Chapter 11 – Clothing Expenses
“The Master said, ‘A true gentleman is one who has set his heart upon the Way. A fellow who is ashamed merely of shabby clothing or modest meals is not even worth conversing with.” ~Confucius [Analects 4.9]
Just like the previous chapter, please make sure you’re well aware of how much you’re spending on clothing expenses. If you don’t know, you should start a 30-day Spend Plan challenge, so you can see how much you’re spending on clothing expenses in a typical month.
Most vanilla certified financial planning budgets recommend spending no more than 5% of your monthly budget on clothing. I’d caution considering clothing a recurring monthly expense requiring 5% of your monthly paycheck. Clothing is essential and requires replacement, so some months may require more than 5% and some less. In 2016, the Bureau of Labor and Statistics shows that we spent about 3.4% of our annual income on apparel. Keeping track of your spending using apps will help you stay at or below 5% for clothing expenses.
Clothing is a necessary expense and a controllable luxury. Keeping your clothing expenses at or below 5% should allow you to live within your means. However, you can quickly exceed your means by chasing brand names. The cost of clothing is rarely dependent on the cost of materials. The cost is often associated with the brand name and the demand. One pair of Air Jordan shoes sold for $104K. Though there’s no available data, after nearly two decades of helping people with their finances, I’ve noticed that reducing clothing expenses is one of the best way to save money—second only to reducing dining out expenses.
I believe one of the reasons Americans are spending less than 5% on clothing expenses is due to the changing ways that we shop. People are buying more and more off the internet, chasing deep discounts to the prices of stores. Amazon (AMZN) may become the biggest apparel retailer in 2017 with sales climbing 30% to $28B. Shopping usually required going to department store at a mall and paying the store price, but Amazon and Ebay have changed that paradigm. Since 2002, 25% of malls have declined. This may not be as gloomy for stores as it may sound. Many stores populated too fast and are just correcting based off the demand. For example, in 2017, 60% of Macy’s stores planned to close are within 10 miles of another Macy’s.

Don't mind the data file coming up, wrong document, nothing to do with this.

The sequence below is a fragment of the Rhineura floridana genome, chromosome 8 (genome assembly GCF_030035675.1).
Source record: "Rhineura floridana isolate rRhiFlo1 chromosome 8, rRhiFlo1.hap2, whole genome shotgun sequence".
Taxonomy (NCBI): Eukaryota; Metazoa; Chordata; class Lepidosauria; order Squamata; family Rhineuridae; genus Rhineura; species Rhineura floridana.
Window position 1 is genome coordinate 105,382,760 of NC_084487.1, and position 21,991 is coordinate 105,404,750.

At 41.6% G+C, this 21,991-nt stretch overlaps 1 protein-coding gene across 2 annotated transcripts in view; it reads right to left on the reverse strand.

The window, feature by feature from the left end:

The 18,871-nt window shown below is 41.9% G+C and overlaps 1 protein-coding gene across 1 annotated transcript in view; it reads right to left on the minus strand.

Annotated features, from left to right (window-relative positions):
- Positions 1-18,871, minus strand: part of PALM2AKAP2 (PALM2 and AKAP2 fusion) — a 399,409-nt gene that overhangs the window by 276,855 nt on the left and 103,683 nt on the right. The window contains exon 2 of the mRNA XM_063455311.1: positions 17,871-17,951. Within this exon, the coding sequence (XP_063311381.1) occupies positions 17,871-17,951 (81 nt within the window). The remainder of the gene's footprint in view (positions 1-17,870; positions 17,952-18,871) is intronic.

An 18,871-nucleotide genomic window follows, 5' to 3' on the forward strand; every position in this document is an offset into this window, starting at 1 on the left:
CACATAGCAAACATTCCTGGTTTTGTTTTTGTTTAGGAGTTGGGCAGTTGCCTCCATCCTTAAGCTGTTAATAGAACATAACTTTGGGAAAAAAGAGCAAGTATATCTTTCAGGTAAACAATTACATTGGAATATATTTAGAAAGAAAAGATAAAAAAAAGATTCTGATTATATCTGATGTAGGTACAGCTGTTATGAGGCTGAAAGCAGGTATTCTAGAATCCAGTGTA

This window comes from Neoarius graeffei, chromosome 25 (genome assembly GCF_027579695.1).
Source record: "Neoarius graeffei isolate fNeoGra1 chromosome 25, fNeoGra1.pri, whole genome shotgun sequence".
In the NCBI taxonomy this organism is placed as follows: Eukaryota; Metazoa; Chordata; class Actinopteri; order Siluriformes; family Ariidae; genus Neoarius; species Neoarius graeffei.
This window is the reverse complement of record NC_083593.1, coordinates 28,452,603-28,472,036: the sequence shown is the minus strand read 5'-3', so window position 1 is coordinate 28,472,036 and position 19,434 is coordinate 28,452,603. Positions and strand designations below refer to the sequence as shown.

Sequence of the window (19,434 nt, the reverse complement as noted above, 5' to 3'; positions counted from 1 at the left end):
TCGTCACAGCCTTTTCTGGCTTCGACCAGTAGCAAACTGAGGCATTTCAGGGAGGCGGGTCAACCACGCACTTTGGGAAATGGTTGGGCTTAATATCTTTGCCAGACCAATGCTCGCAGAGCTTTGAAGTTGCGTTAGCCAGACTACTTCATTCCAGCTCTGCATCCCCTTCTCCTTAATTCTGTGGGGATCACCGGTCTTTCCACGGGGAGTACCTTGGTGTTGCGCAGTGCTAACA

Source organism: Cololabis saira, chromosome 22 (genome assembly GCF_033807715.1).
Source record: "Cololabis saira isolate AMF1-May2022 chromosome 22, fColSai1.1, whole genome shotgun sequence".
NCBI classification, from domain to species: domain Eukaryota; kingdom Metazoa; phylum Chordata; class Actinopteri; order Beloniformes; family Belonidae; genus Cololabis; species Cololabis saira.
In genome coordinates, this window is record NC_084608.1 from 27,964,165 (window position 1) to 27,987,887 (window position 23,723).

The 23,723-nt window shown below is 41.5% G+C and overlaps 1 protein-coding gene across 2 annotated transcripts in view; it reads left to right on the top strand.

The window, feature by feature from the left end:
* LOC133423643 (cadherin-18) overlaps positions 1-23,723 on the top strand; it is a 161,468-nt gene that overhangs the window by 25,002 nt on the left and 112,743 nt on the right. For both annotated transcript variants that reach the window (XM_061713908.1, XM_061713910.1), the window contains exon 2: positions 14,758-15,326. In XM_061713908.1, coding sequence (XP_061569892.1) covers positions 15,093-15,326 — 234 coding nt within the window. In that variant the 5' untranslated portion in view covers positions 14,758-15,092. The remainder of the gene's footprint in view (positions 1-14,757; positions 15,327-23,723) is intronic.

Fashion is fickle and consumer habits change frequently. In 2017, H&M saw its first quarterly loss due to changing consumer spending habits—specifically, independent entrepreneurs selling clothing lines on Instagram and Pinterest. Celebrities, athletes, body builders, and models create their own clothing lines and are successfully putting pressure on major companies. When you spend a dollar in the Financial Genome, it multiplies as it travels up from you, to a vendor, to shareholders, then gets invested, etc. In economics, we measure this as the economic multiplier. Spending money through small businesses has a greater multiplier than when shopping with major corporations.
Choosing to purchase brand names and clothing expenses are personal choices but keeping expenses below 5% is good advice. It will be interesting to watch the future of clothing and see the changing environment around the industry. Unlike the food industry, which seems to be consolidating, the clothing industry seems to be becoming more independent. Using the internet to find discounts on clothing will save you a lot of money. Additionally, shopping at second-hand stores like Goodwill, Ross, or local second-hand stores can save you money while giving you access to brand name clothing.